Last week I wrote a blog post titled “Africa is rising, employment is not” reporting some figures from a new paper by John C. Anyanwu on the African Statistical Journal. I briefly mentioned in the post that employment stats are not very reliable in Africa because of informality of the labour market. But I kept it a bit vague and some readers put me on the spot: if the data is garbage, why are you blogging about it?
Good question. The reality is that I knew that the data was “not very reliable”, but I didn’t look in-depth into the issue -so I’ll try to do this now. Look at these national-level definitions taken from the ILO laborista database:
In Kenya, employment data is taken from this question in the national census:
What was X mainly doing during the last seven days preceding the census night? 1) worked for pay or profit; 2) on leave/sick leave; 3) working on family holding; 4) no work; 5) seeking work; 6) student; 7) retired; 8) disabled; 9) home makers; 10) other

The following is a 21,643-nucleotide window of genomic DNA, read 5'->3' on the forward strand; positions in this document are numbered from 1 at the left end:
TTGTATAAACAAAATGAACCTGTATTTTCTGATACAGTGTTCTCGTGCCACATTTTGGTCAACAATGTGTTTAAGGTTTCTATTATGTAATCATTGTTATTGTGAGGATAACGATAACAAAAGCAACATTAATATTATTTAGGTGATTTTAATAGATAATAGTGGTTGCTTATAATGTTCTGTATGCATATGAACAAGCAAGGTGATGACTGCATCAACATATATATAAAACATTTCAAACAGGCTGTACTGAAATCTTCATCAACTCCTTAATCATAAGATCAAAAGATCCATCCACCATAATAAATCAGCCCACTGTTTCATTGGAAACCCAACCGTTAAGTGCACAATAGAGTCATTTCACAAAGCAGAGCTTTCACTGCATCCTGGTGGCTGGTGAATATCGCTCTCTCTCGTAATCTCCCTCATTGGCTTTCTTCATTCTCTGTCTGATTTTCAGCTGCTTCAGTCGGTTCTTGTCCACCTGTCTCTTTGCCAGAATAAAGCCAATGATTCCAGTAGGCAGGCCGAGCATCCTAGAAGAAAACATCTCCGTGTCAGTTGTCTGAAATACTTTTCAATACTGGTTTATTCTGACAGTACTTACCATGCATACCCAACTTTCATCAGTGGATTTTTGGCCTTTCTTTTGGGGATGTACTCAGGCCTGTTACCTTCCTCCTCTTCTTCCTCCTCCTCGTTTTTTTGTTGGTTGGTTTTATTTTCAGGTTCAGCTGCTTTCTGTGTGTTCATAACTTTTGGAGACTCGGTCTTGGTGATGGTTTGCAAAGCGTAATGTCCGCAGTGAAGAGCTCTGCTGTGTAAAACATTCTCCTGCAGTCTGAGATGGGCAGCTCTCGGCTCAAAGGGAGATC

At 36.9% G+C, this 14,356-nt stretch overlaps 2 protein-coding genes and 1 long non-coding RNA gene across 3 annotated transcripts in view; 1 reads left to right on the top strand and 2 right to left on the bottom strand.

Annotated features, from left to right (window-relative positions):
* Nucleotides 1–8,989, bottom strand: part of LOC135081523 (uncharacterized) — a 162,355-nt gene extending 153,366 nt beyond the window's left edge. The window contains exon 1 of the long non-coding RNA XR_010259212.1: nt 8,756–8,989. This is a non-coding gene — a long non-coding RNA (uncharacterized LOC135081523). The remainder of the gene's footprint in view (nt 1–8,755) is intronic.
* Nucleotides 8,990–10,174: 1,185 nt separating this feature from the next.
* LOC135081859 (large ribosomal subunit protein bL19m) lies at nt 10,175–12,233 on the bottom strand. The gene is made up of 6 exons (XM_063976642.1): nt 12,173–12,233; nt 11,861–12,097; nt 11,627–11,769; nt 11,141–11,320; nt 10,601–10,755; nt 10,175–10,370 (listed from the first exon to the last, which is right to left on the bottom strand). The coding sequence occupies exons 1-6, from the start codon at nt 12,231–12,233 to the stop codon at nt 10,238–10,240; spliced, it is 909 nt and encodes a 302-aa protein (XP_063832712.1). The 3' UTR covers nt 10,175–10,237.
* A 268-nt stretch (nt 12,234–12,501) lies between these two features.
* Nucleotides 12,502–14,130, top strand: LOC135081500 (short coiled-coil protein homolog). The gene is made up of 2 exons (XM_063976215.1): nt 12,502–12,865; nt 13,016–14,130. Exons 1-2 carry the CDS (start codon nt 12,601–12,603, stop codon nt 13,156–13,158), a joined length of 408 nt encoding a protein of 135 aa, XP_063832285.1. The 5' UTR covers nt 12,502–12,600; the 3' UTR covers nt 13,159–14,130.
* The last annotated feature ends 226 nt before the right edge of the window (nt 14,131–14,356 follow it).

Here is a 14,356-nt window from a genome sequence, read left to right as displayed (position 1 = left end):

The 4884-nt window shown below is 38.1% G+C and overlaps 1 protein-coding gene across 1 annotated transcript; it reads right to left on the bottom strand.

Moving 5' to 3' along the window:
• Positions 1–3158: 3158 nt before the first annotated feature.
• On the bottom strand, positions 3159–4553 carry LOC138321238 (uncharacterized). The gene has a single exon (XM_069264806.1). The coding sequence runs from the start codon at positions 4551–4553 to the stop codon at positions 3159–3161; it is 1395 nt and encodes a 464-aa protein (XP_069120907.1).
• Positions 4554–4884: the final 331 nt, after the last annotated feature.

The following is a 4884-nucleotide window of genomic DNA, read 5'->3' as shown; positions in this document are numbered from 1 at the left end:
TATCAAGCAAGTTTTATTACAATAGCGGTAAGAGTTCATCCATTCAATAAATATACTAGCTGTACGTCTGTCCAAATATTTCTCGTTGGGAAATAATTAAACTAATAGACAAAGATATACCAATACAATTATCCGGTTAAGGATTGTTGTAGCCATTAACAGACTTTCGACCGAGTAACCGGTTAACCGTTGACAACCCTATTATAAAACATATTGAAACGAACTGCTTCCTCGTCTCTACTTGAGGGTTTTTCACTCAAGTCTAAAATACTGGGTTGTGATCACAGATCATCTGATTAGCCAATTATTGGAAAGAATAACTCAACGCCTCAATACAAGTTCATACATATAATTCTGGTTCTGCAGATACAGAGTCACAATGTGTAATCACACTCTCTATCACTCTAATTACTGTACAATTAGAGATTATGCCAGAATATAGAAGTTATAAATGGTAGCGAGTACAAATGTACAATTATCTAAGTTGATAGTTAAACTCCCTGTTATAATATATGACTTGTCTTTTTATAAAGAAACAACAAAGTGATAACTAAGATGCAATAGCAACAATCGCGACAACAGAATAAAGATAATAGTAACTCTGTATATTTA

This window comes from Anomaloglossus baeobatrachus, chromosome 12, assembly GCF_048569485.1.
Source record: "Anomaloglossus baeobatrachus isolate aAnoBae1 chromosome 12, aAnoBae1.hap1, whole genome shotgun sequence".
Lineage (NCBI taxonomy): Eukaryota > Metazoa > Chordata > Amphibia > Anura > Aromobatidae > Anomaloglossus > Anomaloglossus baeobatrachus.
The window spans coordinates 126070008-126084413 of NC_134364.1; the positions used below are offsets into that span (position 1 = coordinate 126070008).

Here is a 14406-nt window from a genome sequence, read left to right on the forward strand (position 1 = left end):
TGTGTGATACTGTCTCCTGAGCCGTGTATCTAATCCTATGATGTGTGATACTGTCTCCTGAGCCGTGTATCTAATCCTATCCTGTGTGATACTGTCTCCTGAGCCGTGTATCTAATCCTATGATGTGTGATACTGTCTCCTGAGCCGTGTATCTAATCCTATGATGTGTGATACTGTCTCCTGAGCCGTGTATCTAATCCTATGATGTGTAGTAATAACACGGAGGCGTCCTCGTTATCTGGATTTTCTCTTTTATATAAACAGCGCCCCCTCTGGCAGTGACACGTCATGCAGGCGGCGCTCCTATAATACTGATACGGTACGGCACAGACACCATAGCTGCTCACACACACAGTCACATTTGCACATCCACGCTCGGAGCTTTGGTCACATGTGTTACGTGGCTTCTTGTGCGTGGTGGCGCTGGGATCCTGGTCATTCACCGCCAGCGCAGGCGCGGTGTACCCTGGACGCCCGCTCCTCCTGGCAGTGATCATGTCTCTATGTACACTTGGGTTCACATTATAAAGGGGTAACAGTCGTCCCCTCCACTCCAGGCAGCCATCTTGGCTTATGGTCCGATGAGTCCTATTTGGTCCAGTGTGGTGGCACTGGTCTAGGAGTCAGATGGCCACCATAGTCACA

A person is considered employed if over the last week she/he worked “most of the time” for wages, salary, commission, tips, contract or payment in kind
In Uganda, stats are based on a labour-force survey. You are considered employed if
a) performed “some work” for pay or profit during the reference week; b) were temporarily absent from work during the reference week because of illness or leave, but were definitely going to return; and c) were engaged in production of goods for on use. “Some work” is defined as 1 hour or more during the reference week.